Ricky Rubio can re-discover his potential this season

It wasn’t long ago that Ricky Rubio’s arrival was the biggest Minnesota Timberwolves news since Kevin Garnett’s departure. It wasn’t long ago that Rubio was trotted out as a hopeful savior, viewed as a sign of basketball salvation after the team and its fans had been forced to endure the period of time that became infamously known as the David Kahn era.

Touted as a point guard capable of changing direction on the defense as well as the trajectory of a franchise, Rubio’s once brightly lit star has dimmed considerably through his first four NBA seasons. With the entire world watching Andrew Wiggins, Karl-Anthony Towns and Rubio now flanked by a supporting cast designed to complement his game, all of the ingredients are brewing for Ricky Rubio’s rise with almost nobody paying attention.

Rubio’s 2015-16 season began with a bang against a Los Angeles Lakers team that wasn’t ready for anything Rubio offered. With a career-high 28 points to go along with 14 assists, Rubio’s thunderous double-double sent a ferocious rumble throughout the league. Despite a sizzling start in a critical season, much of the focus was on Towns—the No. 1 overall pick from the June 2015 draft—making his professional debut against D’Angelo Russell, the No. 2 pick selected immediately after Towns. Billed as a battle of the top picks as well as the Kobe Bryant’s (likely) final home opener, Rubio stayed comfortably out of the spotlight.

Although Rubio’s second game offered a 2-of-8 shooting performance that we’ve become too accustomed to seeing, the point guard got to the line nine times and impacted the game in other ways, finishing with 12 points, five rebounds and eight assists. Perhaps more importantly for Rubio, his team got the win, Towns delivered a historic performance (28 points, 14 rebounds) just a few weeks shy of his 20th birthday, and Rubio could again avoid standing front and center, instead slinking back into the crowd.

Before Rubio made his stateside debut, there was an expectation level that few—if anyone—could have had a chance of surpassing. A teenage basketball sensation abroad, the legend of Rubio had the rage of a Christmas blizzard in Minneapolis. Desperation, hype and the passage of time combine to make a volatile cocktail, and Rubio, prior to this season, had become the latest victim of that deadly mixture.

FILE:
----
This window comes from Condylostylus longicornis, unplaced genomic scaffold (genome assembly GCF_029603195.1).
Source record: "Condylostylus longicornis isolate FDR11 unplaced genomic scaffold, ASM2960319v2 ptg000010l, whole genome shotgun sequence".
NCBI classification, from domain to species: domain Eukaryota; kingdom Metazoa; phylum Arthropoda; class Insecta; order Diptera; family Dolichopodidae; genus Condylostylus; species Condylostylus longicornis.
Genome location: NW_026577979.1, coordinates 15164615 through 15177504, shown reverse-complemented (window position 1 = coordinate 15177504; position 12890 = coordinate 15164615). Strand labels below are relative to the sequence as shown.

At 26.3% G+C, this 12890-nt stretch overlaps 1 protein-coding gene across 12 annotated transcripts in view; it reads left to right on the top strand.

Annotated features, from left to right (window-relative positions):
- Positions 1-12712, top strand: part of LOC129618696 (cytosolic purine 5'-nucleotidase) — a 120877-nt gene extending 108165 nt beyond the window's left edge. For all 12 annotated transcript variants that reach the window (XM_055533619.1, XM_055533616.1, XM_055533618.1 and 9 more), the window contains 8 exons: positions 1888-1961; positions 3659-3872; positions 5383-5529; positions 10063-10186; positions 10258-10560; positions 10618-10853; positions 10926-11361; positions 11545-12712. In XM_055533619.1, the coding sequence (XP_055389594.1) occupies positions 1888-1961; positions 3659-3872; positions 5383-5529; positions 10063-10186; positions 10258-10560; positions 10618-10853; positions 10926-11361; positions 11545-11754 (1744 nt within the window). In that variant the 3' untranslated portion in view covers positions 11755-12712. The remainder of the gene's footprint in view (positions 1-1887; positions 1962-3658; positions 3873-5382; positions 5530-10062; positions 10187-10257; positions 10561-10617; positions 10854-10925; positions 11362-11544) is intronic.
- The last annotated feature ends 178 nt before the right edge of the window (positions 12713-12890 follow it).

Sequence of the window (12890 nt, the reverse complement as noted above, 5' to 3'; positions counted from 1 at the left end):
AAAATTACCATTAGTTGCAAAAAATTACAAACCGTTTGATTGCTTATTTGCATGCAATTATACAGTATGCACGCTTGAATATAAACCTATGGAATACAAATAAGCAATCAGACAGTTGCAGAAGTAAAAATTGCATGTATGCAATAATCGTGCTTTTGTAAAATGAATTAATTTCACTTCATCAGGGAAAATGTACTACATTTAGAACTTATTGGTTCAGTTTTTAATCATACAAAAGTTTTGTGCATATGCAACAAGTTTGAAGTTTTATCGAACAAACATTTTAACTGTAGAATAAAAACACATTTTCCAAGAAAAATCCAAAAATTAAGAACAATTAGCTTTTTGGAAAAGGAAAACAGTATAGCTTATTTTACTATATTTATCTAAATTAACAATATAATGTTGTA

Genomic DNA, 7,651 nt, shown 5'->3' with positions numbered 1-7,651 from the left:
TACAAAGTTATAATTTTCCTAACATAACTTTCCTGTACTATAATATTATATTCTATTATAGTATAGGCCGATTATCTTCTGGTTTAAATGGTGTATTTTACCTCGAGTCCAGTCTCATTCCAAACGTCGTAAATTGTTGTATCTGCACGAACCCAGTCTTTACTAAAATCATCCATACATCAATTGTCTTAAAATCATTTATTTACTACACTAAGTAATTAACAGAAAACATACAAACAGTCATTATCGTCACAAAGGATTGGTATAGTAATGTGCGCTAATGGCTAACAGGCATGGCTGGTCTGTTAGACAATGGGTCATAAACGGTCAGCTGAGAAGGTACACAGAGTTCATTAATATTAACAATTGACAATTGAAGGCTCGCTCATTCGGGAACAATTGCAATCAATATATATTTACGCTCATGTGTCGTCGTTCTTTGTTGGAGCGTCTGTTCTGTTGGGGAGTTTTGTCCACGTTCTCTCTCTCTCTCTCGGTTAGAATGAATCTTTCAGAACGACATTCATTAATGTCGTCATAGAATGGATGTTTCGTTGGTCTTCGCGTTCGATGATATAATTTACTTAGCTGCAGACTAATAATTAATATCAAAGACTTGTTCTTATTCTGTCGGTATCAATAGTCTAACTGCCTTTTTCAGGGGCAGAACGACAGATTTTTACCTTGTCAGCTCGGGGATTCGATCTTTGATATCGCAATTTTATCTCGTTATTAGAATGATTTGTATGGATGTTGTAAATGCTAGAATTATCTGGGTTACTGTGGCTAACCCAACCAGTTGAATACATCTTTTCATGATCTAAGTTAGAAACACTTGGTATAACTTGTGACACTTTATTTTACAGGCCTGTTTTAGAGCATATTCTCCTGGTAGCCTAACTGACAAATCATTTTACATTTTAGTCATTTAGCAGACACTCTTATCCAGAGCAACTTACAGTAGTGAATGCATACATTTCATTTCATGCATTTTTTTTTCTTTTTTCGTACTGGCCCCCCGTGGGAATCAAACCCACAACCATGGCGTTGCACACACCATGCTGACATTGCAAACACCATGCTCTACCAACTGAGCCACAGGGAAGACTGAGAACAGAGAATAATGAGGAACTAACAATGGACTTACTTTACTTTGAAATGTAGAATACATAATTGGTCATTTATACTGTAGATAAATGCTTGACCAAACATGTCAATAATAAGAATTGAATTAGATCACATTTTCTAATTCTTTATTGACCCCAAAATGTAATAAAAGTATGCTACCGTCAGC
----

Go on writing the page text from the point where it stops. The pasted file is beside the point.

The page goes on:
March 31, 2014 - Minneapolis, MN, USA - Minnesota Timberwolves guard Ricky Rubio (9) reacts after a play in the first quarter against the Los Angeles Clippers at Target Center in Minneapolis on Monday, March 31, 2014

Rubio hasn’t lived up to his hype just yet, but don’t be surprised if he does this season.


After four up-and-down years filled with more disappointment than success, the process of looking beyond Rubio began with the Kevin Love trade in the summer of 2014. When the Timberwolves were able to steal Andrew Wiggins in a deal that moved a player the world knew didn’t want to be there, the rebuild—one that still very much included Rubio—had officially begun. With the now departed Thaddeus Young (Brooklyn) and Anthony Bennett (waived) trotted out alongside Wiggins and Zach LaVine as the future faces of an uncertain franchise, Rubio’s transition to the background placed him in the best position to achieve success he’s ever enjoyed at any point in his NBA career. With Karl-Anthony moving in this summer and the Towns buzzing as a result, Rubio finds himself as the third wheel of a tricycle that he was formally asked to steer.

I often think about how the perception of Rubio may be different if Kahn had been more successful, if Love had stayed healthy or if Ricky hadn’t dealt with his own injury issues, but black and white determinations rarely factor in the gray that life unexpectedly throws in our direction. Now forced to move forward without Flip Saunders, the man who chose to believe in Rubio’s ability to lead while others wanted to follow a different direction, Rubio has already been through quite a bit at just 25 years old—and that doesn’t include his acclimation to an entirely new culture.

We can make projections, educated guesses and try to guess, but nobody knows what type of player the still evolving Ricky Rubio will become. Context and confidence can be an incredibly powerful tools, and Rubio looks armed with both as he begins his this season.

Pushed out of the spotlight by two budding superstars, Rubio could be well on his way to re-discovering and fulfilling the potential so many foolishly believed was lost forever.

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